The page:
The Inspiresme Week programme aims to give young people the opportunity and the confidence to develop their entrepreneurial skills. We caught up with students as they prepared to put their idea into practice.

Many entrepreneurs will say that it's not coming up with an idea that's difficult, it's working out how to implement it which is tough.

Good ideas were not in short supply on the final day of Inspiresme Week, a work experience initiative run by Workspace, the Greater London Authority (GLA) and Business in the Community (BITC). It was a moment for all the young candidates to work in teams to come up with an idea for a social enterprise and present it to a panel of judges at the end of the day.

The winners came up with Podspace: a brilliant idea to design and build 'pods' in green spaces across London, which would serve as temporary accommodation for the homeless during the night and transform into a cafe for the local community, run by the homeless during the day. It's a pressing concern. There are 8,000 people sleeping rough in the streets each year and life expectancy is halved among the homeless.  

Tom at Maylebone High School

 

Tom and Bleona, two students from St Marylebone High School in the winning team, had actually spent their Inspiresme Week in Workspace's headquarters. They told me their idea had come about from seeing people sleeping rough on their way to and from school. 'Young people are unaware about how people get in that situation. It's such a negative problem. People don't want to talk about it but we want to de-stigmatise it'. As part of the prize, they were invited back by the GLA and BITC to work through their idea with the help of experts, mentors and business advisors.

It was clear that they'd have to consider and deal with many of the same issues that start-ups and New and Growing Companies face in setting up their businesses.

 

Additional students from St Marylebone High School joined the 'fantastic four' - as they called themselves jokingly - to develop and hone the original concept for the winners' week. The goal was to produce a rough plan, under the supervision of Daisy Greenaway, Senior Policy Offer for Youth at the GLA, that they could develop during the year to see if it could actually be implemented. 

The students spent the week talking to representatives at the homeless charity, Cardinal Hume Centre, and at the women's hostel, the Marylebone Project, as well as members of the housing department at the GLA and business advisors from Barclays and Lloyds. It was clear that they'd have to consider and deal with many of the same issues that start-ups and New and Growing Companies face in setting up their businesses.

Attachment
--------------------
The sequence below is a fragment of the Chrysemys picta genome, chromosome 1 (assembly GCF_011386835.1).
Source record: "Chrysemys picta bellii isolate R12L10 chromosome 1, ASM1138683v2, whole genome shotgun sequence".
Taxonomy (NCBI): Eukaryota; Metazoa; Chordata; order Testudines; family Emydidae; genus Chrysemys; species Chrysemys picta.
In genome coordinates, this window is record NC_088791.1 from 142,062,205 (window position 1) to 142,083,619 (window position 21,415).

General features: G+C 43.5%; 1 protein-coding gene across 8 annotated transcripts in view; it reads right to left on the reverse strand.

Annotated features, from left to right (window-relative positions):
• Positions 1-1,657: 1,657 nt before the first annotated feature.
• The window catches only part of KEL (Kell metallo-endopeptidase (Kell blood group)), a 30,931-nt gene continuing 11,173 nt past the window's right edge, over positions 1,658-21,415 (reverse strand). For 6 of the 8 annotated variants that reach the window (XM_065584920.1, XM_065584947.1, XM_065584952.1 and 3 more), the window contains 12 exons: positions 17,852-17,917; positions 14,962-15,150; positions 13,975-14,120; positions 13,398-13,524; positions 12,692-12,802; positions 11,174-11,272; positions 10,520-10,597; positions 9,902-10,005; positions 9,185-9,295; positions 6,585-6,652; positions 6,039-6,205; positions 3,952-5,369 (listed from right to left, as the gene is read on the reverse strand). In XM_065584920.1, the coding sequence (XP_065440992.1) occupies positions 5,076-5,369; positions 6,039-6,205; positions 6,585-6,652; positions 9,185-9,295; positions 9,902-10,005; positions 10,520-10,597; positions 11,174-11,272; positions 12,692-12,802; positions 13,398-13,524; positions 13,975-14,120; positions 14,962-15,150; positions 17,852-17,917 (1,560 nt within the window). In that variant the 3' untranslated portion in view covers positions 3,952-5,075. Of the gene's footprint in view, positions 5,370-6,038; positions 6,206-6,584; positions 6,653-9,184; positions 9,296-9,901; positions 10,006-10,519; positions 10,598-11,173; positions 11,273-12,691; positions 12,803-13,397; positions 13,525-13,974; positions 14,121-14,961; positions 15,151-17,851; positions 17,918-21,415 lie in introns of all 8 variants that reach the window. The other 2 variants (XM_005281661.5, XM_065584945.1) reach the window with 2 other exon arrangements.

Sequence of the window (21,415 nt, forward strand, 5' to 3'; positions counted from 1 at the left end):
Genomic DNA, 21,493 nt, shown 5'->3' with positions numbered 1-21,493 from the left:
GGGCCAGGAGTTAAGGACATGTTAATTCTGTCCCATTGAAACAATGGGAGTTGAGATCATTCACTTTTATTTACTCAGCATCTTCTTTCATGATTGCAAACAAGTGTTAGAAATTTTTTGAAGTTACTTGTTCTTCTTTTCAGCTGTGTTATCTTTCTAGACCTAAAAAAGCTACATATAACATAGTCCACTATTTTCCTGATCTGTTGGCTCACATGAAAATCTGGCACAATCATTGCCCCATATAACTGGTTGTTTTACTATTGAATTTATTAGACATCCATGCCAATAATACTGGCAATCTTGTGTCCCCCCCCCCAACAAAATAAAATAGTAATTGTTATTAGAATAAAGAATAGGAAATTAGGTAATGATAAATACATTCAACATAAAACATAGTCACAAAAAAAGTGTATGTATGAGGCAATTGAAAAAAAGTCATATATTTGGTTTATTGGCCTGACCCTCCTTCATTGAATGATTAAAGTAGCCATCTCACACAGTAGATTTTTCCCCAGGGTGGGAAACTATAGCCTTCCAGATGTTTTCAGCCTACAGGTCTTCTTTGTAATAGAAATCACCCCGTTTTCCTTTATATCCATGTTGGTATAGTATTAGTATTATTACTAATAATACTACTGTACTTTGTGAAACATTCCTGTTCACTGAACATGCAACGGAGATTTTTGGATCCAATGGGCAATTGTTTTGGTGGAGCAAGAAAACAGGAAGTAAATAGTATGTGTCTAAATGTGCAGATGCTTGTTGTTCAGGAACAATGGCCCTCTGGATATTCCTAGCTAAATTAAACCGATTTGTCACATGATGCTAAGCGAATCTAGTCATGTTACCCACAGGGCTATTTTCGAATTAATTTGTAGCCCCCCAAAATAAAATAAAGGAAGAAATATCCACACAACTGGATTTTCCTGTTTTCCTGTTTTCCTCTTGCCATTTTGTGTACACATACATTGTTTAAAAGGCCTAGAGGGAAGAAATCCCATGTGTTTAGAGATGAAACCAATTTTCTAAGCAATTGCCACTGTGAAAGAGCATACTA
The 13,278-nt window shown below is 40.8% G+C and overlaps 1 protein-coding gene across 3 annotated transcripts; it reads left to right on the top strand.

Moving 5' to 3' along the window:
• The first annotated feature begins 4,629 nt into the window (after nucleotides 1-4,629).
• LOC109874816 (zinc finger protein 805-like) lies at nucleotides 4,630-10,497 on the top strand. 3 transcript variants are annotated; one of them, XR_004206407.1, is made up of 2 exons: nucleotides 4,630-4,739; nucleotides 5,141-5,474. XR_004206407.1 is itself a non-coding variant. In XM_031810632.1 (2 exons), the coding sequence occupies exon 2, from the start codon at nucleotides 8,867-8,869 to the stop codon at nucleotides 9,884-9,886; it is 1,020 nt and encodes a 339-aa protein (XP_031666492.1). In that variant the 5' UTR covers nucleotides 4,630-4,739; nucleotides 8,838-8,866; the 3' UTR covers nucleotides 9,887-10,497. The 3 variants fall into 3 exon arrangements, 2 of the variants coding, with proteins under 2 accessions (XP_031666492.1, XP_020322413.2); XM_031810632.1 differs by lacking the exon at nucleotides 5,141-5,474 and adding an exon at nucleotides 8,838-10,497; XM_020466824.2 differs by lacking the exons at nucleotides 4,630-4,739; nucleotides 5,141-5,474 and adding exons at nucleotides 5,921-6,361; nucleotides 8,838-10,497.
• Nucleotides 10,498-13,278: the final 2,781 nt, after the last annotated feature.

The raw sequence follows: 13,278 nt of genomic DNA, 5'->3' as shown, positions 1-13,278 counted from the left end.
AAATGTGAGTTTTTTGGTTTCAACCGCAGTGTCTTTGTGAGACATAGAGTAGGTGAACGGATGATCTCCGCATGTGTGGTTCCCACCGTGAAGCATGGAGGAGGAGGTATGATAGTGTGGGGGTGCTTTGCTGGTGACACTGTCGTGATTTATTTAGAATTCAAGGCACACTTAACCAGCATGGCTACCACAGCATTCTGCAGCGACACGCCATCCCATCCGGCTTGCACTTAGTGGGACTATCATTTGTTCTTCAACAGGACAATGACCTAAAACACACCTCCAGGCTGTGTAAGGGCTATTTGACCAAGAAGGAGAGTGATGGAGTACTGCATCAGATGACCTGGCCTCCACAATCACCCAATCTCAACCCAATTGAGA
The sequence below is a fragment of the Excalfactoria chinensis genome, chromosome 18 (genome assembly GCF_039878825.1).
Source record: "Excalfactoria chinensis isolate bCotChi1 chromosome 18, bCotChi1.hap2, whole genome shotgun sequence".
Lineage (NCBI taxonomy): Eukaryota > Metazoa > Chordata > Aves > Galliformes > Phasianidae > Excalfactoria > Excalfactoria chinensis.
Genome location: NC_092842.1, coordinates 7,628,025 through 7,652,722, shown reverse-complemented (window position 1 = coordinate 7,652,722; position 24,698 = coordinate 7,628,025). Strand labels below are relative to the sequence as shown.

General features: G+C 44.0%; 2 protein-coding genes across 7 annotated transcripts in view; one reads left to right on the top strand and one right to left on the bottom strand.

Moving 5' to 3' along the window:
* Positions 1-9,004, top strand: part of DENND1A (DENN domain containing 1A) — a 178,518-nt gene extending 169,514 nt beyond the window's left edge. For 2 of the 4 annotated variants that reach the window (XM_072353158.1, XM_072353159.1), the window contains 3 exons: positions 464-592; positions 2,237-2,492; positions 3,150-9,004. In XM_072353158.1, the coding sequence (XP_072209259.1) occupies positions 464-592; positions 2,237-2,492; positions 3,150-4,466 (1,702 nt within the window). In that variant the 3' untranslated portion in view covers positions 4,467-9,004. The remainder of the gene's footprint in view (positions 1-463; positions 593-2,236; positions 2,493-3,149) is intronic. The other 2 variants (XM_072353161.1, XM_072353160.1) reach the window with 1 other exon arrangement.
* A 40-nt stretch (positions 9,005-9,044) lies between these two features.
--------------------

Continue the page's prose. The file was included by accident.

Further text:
They'd have to find out about their potential clients, think about possible sources of funding, make sure they weren't providing a service that existed already, learn how to draw up a provisional business plan and develop the right branding and marketing strategy. It would also be a chance to test, develop and adapt their idea - or 'pivot' in start-up terminology. 

Daisy Greenaway with the team

 

The week taught the students a lot about the complexities of their idea. For one, they would have to work out exactly who their 'customer' (and cafe staff) was. Was it someone who had recently been made homeless? Or was it someone who was looking for a bridge between the hostel and reinserting themselves back into society. How could they make sure their staff didn't have alcohol or addiction issues? The week also made them think about what could be their - again, start-up speak - minimum viable product. Was it a pod? Was it simply a cafe, without sleeping quarters? Or was it a portable cafe that could be taken to festivals, parks and other public spaces and gatherings?

Mentors were overwhelmingly positive about the chance to inspire 'such bright young minds.'

 

Mentors were overwhelmingly positive about the chance to inspire 'such bright young minds.' The students were similarly positive about the experience which taught them, as one put it, about 'the challenges of setting up any new business and how to pitch an innovative idea.'

London needs young minds who care about the future of the capital and its inhabitants. And it's safe to say that the students were even more enthused by their challenge at the end of the week.

‘Everyone is quite passionate about it. We’ve been to the shelters and heard stories. We always knew about homelessness but were a bit naive as to how bad it really is. After talking to people at the hostels we understand it and really want to change it.’

We'll carry on reporting on how their idea is developing so please stay tuned.